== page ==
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Natural Awakenings Hudson County NJ

Medicine 2023: The State-of-the-Art?

Over the past 50+ years, the way medicine is practiced has changed greatly. When change occurs abruptly, it is jarring. but when changes occur increment by increment, the totality of change may go unnoticed, until one takes a step back to look at the whole. Whether you “like” the changes or not, or merely accept them as inevitable is entirely up to the reader.

Some of the most notable changes have been the following:

  • Technology: Drugs and devices are turned out in droves by companies seeking to fill a niche void. For sure, some innovations have changed medical outcomes in a dramatically positive way, but many have failed in their promise. The antibiotic “revolution” has sped up the emergence of resistant “superbugs” and destroyed the microbiome of many a formerly healthy patient. Medications and devices alike have been recalled due to premature approvals, leading to wide-scale medical complications and even deaths, and massive class action lawsuits. New experimental technologies have been implemented and their use is even encouraged without safety precautions to slow their introduction into use, with countless grave consequences ensuing. In short, what can be lifesaving can also be life-taking.
  • The buy-out of small practices: The idea of a personal relationship with a physician, so that he or she gets to know you well over time has become somewhat passe, and is rapidly being replaced by a corporate model, with visits to an enormous hospital-like facility, and impersonal group care.
  • Hospitalists: In the past, a hospitalized patient was visited daily by his private doctor who did their “rounds.” Now, upon hospitalization, a facility staff group takes over, having minimal if any knowledge of the patient’s prior health or life context.
  • Insurance: At its inception, this was a way to pay for one’s health needs/bills. However, reliance upon insurance coverage to pay for everything has ultimately given insurance companies the power to dictate what services we use, what tests we do, and which medications we take. Adopting a policy of “no coverage, no go” puts enormous power over our lives and our health into the hands of non-medical corporate executives. If a physician “over-orders” tests or spends more time with patients than the insurance company wishes, he or she will not be welcomed to any insurance panel.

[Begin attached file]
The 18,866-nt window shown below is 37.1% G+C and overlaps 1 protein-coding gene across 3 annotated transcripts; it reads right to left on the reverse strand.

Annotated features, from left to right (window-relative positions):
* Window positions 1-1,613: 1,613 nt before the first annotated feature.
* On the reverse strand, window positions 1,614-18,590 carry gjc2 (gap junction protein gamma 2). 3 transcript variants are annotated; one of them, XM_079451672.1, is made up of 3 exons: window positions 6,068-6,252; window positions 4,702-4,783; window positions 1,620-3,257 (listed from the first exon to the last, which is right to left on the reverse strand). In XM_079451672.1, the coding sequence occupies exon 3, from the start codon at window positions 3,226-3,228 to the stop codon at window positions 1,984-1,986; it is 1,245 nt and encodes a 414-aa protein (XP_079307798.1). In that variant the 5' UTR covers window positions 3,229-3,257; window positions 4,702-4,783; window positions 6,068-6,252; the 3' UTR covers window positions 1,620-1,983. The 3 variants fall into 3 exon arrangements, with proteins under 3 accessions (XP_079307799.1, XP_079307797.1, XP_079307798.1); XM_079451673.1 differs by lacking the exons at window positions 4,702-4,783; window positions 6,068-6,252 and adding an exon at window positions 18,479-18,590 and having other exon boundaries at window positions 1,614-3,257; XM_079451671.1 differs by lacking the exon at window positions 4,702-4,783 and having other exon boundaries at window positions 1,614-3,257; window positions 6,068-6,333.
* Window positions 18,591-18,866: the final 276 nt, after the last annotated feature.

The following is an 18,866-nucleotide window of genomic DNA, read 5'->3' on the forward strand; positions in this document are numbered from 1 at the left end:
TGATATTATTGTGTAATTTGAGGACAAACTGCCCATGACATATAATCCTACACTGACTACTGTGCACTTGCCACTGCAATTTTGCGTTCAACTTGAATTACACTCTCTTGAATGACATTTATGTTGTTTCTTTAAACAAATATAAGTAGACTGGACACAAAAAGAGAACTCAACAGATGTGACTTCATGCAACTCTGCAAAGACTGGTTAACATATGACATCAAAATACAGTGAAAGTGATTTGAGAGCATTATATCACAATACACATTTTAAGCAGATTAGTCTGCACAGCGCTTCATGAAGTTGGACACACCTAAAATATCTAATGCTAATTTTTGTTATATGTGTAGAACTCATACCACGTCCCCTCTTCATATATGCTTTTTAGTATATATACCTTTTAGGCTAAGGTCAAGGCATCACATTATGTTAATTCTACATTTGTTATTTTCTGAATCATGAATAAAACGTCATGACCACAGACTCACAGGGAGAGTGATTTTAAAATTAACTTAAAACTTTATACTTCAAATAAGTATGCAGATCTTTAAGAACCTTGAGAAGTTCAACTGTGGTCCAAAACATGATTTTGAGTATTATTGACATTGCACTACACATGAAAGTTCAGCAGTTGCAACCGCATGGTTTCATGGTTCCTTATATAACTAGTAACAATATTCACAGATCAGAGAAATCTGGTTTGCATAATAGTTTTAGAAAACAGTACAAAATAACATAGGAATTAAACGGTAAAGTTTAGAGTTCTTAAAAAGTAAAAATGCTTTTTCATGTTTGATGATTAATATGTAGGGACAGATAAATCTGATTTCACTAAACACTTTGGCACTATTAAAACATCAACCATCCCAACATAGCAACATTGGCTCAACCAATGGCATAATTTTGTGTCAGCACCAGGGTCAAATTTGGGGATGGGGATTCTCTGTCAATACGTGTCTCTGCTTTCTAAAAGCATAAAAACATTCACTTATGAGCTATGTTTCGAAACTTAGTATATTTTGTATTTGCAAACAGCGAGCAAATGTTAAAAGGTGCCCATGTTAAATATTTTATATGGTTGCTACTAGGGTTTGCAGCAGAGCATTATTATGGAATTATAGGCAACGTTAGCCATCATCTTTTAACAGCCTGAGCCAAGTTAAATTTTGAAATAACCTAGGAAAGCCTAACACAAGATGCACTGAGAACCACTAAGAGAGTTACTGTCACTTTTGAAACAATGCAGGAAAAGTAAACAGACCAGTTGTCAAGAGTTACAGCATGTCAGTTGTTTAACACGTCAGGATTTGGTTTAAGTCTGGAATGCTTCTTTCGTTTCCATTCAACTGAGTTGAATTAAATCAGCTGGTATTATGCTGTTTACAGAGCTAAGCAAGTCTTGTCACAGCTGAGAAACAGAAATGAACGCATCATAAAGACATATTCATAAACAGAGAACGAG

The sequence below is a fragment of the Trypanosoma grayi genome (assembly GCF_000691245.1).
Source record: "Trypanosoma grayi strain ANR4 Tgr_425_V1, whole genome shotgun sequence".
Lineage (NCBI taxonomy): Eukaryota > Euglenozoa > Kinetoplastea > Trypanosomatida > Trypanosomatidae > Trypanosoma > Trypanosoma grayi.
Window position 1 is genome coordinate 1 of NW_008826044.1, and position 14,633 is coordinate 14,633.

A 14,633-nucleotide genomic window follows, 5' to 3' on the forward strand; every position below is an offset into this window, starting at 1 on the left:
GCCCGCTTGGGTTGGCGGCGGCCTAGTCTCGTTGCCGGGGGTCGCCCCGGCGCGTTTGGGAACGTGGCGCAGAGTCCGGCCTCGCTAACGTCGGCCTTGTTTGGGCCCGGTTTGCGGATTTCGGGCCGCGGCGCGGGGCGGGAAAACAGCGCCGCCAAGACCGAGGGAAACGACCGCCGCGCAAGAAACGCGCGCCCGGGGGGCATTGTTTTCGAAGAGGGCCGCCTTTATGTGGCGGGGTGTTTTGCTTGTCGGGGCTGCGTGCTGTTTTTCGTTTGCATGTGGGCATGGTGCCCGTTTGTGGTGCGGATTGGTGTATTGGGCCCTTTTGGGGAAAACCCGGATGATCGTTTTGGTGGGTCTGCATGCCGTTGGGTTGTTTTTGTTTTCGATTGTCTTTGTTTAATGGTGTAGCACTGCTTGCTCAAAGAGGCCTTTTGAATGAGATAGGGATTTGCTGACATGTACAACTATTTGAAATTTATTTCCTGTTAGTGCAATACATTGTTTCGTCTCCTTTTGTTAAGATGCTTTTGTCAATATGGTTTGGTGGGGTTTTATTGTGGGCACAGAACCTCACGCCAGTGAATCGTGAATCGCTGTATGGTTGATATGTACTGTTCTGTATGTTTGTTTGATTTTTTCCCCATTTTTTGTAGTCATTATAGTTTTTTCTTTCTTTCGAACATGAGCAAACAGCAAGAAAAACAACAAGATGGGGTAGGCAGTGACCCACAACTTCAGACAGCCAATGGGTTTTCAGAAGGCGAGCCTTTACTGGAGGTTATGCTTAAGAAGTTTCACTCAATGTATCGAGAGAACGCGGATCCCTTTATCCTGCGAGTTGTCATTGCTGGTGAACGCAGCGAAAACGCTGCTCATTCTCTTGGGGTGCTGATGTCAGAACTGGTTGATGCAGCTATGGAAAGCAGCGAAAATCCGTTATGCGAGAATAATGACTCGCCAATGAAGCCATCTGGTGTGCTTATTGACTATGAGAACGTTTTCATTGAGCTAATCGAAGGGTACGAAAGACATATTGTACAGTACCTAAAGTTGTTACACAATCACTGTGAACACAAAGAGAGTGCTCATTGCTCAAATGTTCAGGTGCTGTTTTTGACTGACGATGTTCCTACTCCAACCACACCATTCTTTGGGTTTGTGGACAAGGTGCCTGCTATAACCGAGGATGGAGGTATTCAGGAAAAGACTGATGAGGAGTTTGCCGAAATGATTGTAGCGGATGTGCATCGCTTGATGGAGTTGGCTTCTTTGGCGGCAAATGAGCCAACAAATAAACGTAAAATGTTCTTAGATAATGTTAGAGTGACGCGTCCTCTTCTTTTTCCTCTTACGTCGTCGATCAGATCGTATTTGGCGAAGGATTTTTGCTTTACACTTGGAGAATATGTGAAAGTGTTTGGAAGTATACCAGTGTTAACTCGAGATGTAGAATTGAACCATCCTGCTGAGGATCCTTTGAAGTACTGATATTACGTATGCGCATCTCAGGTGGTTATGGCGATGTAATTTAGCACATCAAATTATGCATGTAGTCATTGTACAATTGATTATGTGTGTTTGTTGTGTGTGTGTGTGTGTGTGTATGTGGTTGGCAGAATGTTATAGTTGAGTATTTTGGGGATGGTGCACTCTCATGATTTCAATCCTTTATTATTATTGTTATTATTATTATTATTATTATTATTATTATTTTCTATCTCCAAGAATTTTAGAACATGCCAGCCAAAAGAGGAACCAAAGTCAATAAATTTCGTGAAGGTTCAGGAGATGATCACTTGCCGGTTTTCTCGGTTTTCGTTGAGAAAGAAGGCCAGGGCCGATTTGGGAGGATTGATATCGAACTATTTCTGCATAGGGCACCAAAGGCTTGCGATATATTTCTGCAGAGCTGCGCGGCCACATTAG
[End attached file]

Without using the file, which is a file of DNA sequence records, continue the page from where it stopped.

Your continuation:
• Sources of medical information: A great percentage of TV commercials tell patients to ask for a particular medication. And those same companies educate professionals about their products at in-office luncheon sessions. If indeed the way to a man’s heart is his stomach, this practice is probably fairly effective.
  • Attention span: We are geared to wanting things to be done quickly. Patience is NOT the name of the game in 2023. Facebook takes too long. TikTok and Instagram are “OK”, but quicker yet would be even better. In this culture, seeking deeper, longer-lasting solutions is not easily tolerated, and “quick fixes”, albeit perhaps not complete or long-lasting, are often preferred and chosen.

Again, there are no conclusions drawn here, no judgments made. But perhaps it is useful to step back and ask ourselves: “What do we really want in our own healthcare, and are we taking the necessary steps to achieve it, even if these steps are not convenient or in the mainstream? Do we in fact want to be in the mainstream as it has evolved?” Questions, not answers.

Since her mentorship with Dr. Robert Atkins, Dr. Robin Leder has practiced functional/ holistic medicine at her solo medical office in Hackensack, creating individualized, test-based, nutritionally-focused protocols for thousands of patients. For more information:

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